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AL's complex electoral strategy poses challenges and pitfalls

Published : Tuesday, 5 December, 2023 at 12:00 AM  Count : 592

AL's complex electoral strategy poses challenges and pitfalls

AL's complex electoral strategy poses challenges and pitfalls

In his renowned Gettysburg Address delivered in 1863, Abraham Lincoln articulated democracy as "government of the people, by the people, for the people." Essentially, a democratic government comprises representatives chosen freely by the populace to serve the entire nation. Such a government, established with the consent of the people and dedicated to serving their interests, is anticipated to endure indefinitely.

Our Liberation War was fought to secure the right to self-determination, and democracy was consequently enshrined as a foundational principle in our state policy. Article 11 of our Constitution stipulates that "The Republic shall be a democracy in which fundamental human rights and freedoms, and respect for the dignity and worth of the human person, shall be guaranteed, and in which effective participation by the people through their elected representatives in administration at all levels shall be ensured." Additionally, Article 59 mandates the rule of people's representatives at all administrative levels to establish a comprehensive democratic system.

A fundamental requirement of a democratic polity is the conduct of free, fair, and credible elections, serving as the mechanism to form a government with the people's consent.

However, the true measure of a democratic government lies in its actions between two elections. For an authentic democratic system, the elected government must uphold citizens' fundamental political and civil rights, respect basic human rights, ensure the rule of law and social justice, practice transparency and accountability, and facilitate the effective participation of the people in the state's affairs.

The political landscape in Bangladesh is heating up as the country gears up for the 12th Parliament elections scheduled for January 7, according to the announcement by the Election Commission on November 16.

Preparations for the elections began earlier, with the notable absence of the Bangladesh Nationalist Party (BNP), the main opposition party. The BNP's decision not to participate in the elections has set the stage for a different electoral dynamic, allowing the ruling Awami League (AL) more room to consolidate its position. The ruling party seems to be navigating a unique challenge - ensuring a competitive election without facing internal discord.

The Awami League's decision to allow a significant number of rival candidates from within its own ranks to contest the elections is a noteworthy departure from its usual practice of strict party discipline. This strategic move is aimed at portraying an image of a vibrant and competitive democratic process, especially in the absence of a formidable opposition.

By permitting a multitude of candidates to vie for seats, the Awami League aims to send a message that the elections are open and competitive, despite the absence of the BNP. The party leadership appears to be attempting to demonstrate that it is confident in winning public support even in a multi-candidate scenario.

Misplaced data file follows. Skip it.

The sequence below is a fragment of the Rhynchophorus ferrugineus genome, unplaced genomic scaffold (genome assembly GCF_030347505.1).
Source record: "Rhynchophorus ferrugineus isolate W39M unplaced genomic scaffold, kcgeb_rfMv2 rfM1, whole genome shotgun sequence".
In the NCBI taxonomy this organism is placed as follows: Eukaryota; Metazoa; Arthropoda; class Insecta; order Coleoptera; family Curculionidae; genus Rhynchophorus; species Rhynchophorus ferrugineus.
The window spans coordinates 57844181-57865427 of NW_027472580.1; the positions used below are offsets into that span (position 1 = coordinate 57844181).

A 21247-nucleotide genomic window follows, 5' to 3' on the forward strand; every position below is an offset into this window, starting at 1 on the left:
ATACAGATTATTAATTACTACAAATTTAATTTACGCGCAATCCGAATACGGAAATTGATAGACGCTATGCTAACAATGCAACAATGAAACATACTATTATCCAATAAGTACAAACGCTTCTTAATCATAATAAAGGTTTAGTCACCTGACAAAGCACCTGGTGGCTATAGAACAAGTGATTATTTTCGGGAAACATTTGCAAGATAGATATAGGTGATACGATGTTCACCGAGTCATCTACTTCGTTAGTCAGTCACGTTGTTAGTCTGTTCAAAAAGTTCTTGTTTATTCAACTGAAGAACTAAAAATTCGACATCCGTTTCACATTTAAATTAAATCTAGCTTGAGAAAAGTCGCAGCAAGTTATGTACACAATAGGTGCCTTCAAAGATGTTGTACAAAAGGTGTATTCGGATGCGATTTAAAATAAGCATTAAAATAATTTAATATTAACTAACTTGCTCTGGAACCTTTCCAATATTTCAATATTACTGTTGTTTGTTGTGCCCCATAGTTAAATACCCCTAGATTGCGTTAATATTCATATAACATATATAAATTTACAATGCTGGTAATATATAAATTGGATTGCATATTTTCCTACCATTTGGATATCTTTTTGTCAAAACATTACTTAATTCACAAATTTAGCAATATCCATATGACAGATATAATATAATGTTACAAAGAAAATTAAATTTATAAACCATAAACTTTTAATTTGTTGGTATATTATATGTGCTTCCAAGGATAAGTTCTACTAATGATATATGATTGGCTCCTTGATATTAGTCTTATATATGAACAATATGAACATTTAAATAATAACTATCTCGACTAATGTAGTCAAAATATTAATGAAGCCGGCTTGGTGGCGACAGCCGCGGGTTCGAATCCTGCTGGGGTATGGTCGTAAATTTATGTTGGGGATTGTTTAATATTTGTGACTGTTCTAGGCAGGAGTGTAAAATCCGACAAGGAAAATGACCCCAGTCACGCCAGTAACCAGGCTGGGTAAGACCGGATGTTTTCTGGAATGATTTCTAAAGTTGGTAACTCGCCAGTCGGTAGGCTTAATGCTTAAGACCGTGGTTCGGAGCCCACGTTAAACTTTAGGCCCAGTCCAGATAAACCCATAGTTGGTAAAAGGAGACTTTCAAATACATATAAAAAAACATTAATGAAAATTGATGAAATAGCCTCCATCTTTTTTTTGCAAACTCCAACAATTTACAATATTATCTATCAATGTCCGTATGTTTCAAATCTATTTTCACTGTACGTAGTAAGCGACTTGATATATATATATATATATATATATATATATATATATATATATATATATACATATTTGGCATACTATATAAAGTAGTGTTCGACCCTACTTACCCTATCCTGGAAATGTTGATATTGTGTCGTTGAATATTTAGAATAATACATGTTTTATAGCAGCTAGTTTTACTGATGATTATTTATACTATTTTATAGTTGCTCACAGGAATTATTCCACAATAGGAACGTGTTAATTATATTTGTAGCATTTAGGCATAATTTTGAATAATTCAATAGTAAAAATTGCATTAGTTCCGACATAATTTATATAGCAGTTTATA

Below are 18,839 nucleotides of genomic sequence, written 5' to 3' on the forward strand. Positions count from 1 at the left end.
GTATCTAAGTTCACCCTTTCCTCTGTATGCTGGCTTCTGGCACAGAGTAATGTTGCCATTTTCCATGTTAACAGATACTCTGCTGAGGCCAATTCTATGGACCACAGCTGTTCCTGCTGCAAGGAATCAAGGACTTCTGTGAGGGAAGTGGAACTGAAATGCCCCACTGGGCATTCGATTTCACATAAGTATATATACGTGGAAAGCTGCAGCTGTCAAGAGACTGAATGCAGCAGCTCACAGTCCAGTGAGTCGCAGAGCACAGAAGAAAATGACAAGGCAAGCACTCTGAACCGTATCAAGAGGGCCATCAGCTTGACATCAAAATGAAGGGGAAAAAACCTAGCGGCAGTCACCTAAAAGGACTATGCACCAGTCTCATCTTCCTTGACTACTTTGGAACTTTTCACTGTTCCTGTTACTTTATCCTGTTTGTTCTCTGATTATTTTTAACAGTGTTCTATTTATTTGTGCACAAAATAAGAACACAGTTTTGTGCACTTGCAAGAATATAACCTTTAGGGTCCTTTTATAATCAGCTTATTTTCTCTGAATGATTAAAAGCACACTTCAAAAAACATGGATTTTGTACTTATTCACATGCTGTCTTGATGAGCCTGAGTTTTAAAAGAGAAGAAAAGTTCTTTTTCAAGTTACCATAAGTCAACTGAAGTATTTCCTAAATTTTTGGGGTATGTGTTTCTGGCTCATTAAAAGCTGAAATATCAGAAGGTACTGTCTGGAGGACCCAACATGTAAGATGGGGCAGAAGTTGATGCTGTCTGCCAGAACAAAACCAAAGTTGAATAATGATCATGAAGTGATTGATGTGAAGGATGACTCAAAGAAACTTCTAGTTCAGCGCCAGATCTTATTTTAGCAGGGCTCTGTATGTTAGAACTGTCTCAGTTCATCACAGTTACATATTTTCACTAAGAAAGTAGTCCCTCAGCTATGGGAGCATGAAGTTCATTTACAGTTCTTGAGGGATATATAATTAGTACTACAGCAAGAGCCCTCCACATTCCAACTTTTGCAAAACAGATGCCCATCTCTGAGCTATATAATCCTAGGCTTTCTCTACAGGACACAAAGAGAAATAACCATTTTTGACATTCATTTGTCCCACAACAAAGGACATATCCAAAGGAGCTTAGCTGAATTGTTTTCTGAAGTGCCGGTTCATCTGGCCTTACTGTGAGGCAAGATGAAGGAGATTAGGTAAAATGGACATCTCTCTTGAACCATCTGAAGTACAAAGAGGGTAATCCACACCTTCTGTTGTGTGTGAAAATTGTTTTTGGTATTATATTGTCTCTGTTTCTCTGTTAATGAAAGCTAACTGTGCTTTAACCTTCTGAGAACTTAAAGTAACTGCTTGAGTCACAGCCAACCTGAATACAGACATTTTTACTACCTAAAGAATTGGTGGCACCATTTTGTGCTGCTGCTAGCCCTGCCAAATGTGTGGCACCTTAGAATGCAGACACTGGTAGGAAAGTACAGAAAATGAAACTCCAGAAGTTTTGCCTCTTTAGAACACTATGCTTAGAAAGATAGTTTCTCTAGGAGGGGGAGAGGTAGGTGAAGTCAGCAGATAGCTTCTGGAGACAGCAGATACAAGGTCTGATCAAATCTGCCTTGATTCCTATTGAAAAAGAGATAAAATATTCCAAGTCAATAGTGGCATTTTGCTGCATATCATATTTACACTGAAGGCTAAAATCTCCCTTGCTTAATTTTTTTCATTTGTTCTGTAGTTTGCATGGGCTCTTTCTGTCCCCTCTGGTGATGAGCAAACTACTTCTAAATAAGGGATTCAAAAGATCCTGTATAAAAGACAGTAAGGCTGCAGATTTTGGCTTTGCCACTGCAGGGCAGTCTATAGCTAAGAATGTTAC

While the Awami League cannot openly endorse rival candidates, there seems to be an indication that some leniency may be shown, particularly to locally popular figures and those not directly challenging Prime Minister Sheikh Hasina or other top leaders. The party's goal is to maintain an appearance of inclusivity without compromising its stronghold in crucial constituencies.

The complexity of the Awami League's strategy becomes evident when considering the concerns over potential damage to allies and like-minded parties. The balancing act involves accommodating allies' top candidates while showing leeway to independent candidates to increase voter turnout. The delicate dance between party loyalty and the broader electoral strategy presents challenges and potential pitfalls.

The Awami League's shift in approach also raises questions about the possible ramifications within the party. While the leadership emphasizes that those contesting independently will face expulsion, the nuanced approach and selective leniency may lead to internal tensions and debates about party discipline.

The political landscape is marked by a combination of economic showcase projects, controversial legislative changes, and heightened international scrutiny. The absence of the BNP in the electoral fray, coupled with suspicions of foreign interference, creates an atmosphere of tension and uncertainty. The focus on political maneuvering and street-level politics, rather than addressing concerns about democratic processes, highlights the challenges facing Bangladesh in ensuring a fair and transparent electoral process. The global community will be closely watching the developments as the nation moves closer to the polling day.

As the Awami League embarks on this uncharted electoral strategy, it remains to be seen how the delicate balancing act will play out. The party's attempt to present a competitive election, keep allies satisfied, and maintain internal cohesion is a high-stake gamble. The forthcoming weeks leading up to the election will likely reveal the effectiveness of this approach and whether it achieves the desired outcome of a credible, inclusive, and competitive electoral process. As the nation watches, the success or failure of this strategy will have far-reaching implications for the political landscape in Bangladesh.
 
The writer is a Sub-editor, The Daily Observer







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